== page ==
“It kind of looks like a college library,” says Fraser. “It serves that same function, like when you need to get out of your dorm room and you go the library. And I think there’s definitely people who use it that way at Fivetran.”

Fraser says the design has opened up different ways of working for his international team. “They kind of use it almost as a mini conference center,” he says. “It’s a place to go when they’re sick of being at home, and a place for more program-driven things, where an entire team will choose to get together for a few days. We’ve seen a lot of that, even across international boundaries.”

Stromquist says the design team put most of its energy into the amenity spaces in the office, like its corner spaces with nice views of the Bay Area, its library-inspired work and meeting areas, and the versatile lounge-like areas that can host social and community events. “There was an intentionality as to where the design investment went,” he says. “Not only did we maximize the size of these things but we made them pop, through color and materiality. They’re some of the most vibrant spaces in the office.”

And because the design focuses so much on the more engaging non-daily parts of work, the office tends to be a bit more lively than the typical heads-down cubicle farms of the past.

“The nice aspect of that is it almost guarantees a consistent buzz in the office,” Stromquist says. So even though most workers may only physically come to the office every once in a while, there’s still enough activity to prove that the office still is part of doing business.

QOSHE - Here’s what it looks like when an office is designed for its remote workers - Nate Berg
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Here’s what it looks like when an office is designed for its remote workers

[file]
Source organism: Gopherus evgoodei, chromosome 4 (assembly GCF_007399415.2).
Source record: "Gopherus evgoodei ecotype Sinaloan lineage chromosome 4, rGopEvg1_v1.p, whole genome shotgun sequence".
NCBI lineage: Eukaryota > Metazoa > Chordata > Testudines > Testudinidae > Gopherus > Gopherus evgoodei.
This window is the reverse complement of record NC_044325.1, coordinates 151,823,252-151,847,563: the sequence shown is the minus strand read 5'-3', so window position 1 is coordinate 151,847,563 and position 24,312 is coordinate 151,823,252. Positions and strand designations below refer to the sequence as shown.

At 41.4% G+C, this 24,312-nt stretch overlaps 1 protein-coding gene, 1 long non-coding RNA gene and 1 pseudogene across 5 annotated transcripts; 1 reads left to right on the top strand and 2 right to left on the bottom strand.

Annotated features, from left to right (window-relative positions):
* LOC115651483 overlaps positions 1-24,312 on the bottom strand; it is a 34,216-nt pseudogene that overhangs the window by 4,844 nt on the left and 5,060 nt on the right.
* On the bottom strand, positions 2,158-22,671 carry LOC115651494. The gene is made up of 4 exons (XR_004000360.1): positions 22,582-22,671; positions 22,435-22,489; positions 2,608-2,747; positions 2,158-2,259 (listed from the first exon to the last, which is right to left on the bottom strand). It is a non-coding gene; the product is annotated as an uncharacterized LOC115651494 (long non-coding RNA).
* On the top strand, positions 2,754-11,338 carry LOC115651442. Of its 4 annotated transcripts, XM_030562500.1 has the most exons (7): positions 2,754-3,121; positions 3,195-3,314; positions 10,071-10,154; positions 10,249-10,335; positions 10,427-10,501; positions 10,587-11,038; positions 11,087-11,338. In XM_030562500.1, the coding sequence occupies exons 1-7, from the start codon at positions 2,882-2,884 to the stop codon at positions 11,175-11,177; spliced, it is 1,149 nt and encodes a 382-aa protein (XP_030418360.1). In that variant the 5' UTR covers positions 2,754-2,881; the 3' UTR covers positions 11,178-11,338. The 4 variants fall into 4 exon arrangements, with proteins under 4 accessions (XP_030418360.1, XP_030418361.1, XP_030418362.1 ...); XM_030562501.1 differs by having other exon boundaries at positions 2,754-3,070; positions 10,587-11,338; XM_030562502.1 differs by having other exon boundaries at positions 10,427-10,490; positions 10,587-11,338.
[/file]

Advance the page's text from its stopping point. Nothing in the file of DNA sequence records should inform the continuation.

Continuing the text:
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28.11.2022

Before the pandemic, the data integration startup Fivetran did what a lot of its fellow Bay Area startups did to stay competitive in the marketplace for tech talent. It held what the company calls Camp Fivetran, an annual weeklong offsite gathering where its global workforce would come together for team-building and leisurely getaway time in destinations like Cancun or Wyoming. But during the pandemic, the offsite was just one of many parts of office culture that went on hiatus.

In the meantime, the company’s workforce grew to seven times its pre-pandemic size, to more than 1,000 employees. Almost everyone was working remotely, and many were far flung from Fivetran’s Bay Area headquarters. So in late 2020, when Fivetran’s leadership began thinking about the eventual return to the office, it was clear they’d need a bigger space. What that space should look like was an open question. So they did what a data-focused company would: they surveyed workers and analyzed the data.

“It was this moment to reevaluate from first principles whether and how to have an office,” says Fivetran CEO George Fraser. “It was pretty clear........

© Fast Company